The Disruptor Series: Tasman Bain of Meri Toksave
Our Disruptor Series highlights the work people are doing across the globe to challenge the status quo and make the world a more equitable place. Today we’re in conversation with Tasman Bain, co-founder and deputy director of Meri Toksave, a youth-led NGO which concentrates on ending gender-based violence in Papua New Guinea.
With the leadership of Ayesha Lutschini, Courtney Price and Tasman Bain came together to found Meri Toksave, an organisation which crafts programs and projects to fight gender inequality, and, more specifically, to improve access to information for support and referral systems for survivors of violence in Papua New Guinea. The name loosely translates to “information for women” in Tok Pisin (the official language of Papua New Guinea).
The organization was born in 2013 out of a desire to challenge the stigma around domestic violence in Papua New Guinea. The three founders met while studying at the University of Queensland, and a combination of personal experiences with violence, a drive to pursue equality, and a love for Papua New Guinea drove them to generate the idea that is now Meri Toksave. With seed funding, mentoring, and access to a network of experts through a Fellowship from the Resolution Project, their idea left the realm of imagination and entered reality. Immediately into our conversation, Bain recounts how Meri Toksave is “informed by feminist principles and the local and traditional ways in which women in the South Pacific and especially Papua New Guinea have always been integral to communities, integral to sustainable development, but also integral to knowledge and traditions."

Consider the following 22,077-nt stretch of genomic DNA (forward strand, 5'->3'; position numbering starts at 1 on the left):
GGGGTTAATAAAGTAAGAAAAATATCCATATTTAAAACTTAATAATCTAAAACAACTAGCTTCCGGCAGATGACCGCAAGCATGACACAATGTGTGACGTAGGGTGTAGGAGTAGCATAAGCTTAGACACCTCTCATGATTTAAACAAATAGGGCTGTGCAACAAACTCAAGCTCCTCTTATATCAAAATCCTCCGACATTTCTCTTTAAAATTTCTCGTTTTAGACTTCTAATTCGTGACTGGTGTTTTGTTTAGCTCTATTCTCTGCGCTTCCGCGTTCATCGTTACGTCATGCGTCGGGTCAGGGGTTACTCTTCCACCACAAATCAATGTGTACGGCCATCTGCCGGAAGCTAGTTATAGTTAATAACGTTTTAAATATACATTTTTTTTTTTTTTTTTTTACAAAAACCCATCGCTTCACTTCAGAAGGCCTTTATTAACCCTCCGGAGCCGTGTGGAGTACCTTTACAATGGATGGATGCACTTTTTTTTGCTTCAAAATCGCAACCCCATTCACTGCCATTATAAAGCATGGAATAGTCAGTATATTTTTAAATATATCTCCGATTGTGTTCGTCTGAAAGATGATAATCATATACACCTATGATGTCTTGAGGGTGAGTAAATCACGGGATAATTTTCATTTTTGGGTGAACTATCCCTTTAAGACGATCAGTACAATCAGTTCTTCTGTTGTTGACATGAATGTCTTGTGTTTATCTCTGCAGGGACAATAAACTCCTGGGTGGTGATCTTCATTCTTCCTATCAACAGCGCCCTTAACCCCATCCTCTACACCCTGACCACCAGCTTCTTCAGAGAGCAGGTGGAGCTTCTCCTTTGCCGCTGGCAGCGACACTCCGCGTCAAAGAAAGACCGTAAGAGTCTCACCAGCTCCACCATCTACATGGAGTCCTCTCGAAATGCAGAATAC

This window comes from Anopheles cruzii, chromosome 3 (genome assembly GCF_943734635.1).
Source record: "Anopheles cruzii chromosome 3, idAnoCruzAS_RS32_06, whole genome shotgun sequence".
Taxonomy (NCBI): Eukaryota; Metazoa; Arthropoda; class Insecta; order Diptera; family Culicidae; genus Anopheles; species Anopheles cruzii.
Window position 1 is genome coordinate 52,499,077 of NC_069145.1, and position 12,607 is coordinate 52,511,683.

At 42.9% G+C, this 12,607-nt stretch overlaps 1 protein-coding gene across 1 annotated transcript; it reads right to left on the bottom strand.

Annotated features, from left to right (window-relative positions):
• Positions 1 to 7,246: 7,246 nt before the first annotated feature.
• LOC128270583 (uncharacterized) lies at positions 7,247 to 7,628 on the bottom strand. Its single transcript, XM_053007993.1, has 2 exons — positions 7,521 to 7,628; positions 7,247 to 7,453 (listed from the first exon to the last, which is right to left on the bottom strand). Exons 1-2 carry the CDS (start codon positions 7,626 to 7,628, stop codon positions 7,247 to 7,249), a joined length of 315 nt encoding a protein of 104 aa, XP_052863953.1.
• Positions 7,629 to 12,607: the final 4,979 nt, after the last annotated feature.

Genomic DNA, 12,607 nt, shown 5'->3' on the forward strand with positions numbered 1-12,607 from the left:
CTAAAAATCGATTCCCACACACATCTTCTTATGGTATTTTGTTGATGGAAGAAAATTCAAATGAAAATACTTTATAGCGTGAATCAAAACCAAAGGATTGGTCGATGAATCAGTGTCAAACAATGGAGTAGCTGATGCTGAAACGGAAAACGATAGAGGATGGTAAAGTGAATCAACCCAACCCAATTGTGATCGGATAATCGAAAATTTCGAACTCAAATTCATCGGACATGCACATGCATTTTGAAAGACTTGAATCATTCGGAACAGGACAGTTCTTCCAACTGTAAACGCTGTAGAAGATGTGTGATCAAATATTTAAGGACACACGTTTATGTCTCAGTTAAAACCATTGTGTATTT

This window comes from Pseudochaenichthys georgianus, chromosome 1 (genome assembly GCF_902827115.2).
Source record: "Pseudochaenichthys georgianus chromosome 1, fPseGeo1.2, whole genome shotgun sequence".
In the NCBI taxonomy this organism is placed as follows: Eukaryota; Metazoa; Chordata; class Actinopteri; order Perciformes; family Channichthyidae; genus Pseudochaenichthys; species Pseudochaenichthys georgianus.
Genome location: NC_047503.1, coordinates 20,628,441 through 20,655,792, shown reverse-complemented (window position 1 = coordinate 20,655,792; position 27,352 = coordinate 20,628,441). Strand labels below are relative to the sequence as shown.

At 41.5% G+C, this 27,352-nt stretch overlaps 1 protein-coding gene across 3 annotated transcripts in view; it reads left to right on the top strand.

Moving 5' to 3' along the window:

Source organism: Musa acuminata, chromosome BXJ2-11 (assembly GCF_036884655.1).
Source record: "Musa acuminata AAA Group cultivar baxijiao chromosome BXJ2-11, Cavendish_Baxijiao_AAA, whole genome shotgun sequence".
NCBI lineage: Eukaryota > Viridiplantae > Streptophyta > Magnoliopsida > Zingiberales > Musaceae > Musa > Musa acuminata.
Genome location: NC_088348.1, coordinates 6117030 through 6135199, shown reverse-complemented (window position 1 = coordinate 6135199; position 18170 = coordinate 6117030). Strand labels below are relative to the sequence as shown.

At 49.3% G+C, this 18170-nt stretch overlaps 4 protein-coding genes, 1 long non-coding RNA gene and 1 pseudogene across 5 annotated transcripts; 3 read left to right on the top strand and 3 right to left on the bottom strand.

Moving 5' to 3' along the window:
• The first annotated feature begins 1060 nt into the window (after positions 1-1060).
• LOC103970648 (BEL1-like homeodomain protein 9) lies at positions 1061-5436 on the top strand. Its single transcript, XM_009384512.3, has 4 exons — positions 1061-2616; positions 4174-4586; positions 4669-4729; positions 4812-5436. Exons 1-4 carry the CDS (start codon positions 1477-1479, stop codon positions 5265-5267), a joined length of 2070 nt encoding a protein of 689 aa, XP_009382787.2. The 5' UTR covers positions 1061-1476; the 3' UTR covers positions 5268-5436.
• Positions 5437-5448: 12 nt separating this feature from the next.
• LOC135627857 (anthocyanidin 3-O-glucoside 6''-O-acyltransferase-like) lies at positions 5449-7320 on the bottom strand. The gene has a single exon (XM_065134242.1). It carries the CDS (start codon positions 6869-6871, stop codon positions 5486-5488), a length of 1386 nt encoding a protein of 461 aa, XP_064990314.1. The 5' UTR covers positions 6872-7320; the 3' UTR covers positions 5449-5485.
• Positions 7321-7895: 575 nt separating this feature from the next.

This perspective is particularly critical when confronting the lingering problems of colonization. Bain notes that “the root causes of gender based violence in Papua New Guinea are so multifaceted; some of that is due to cultural norms around patriarchy and violence and some that is more contemporary and related to colonization” by the British Empire, Germany, and then through colonial administration by Australia. He is quick to challenge problematic and lingering narratives around gender-based violence to emphasize that “it’s not only a Western thing to care about women’s rights, and it’s not exclusively a Papua New Guinea thing to commit domestic violence. If anything, some communities in Papua New Guinea have championed the traditional importance of gender equality and the power of women.” This is part of the reason why the logo of Meri Toksave is two heads meeting together; a reflection of the traditional greeting between people in Papua New Guinea coming together in respect.
In 2013, Papua New Guinea’s national parliament passed the Family Protection Act which, for the first time in Papua New Guinea’s history, criminalized spousal rape. Bain reflects that the failure of Papua New Guinea’s legal system to address such an issue previously is a direct result of colonization, as they adopted Queensland’s criminal code while under their administration. Over 15 years of local women’s rights activism pushed this bill forward, and Bain notes that the change is due to the women who “worked at the grassroots level, worked in their communities, and talked to politicians to say: this needs to change.”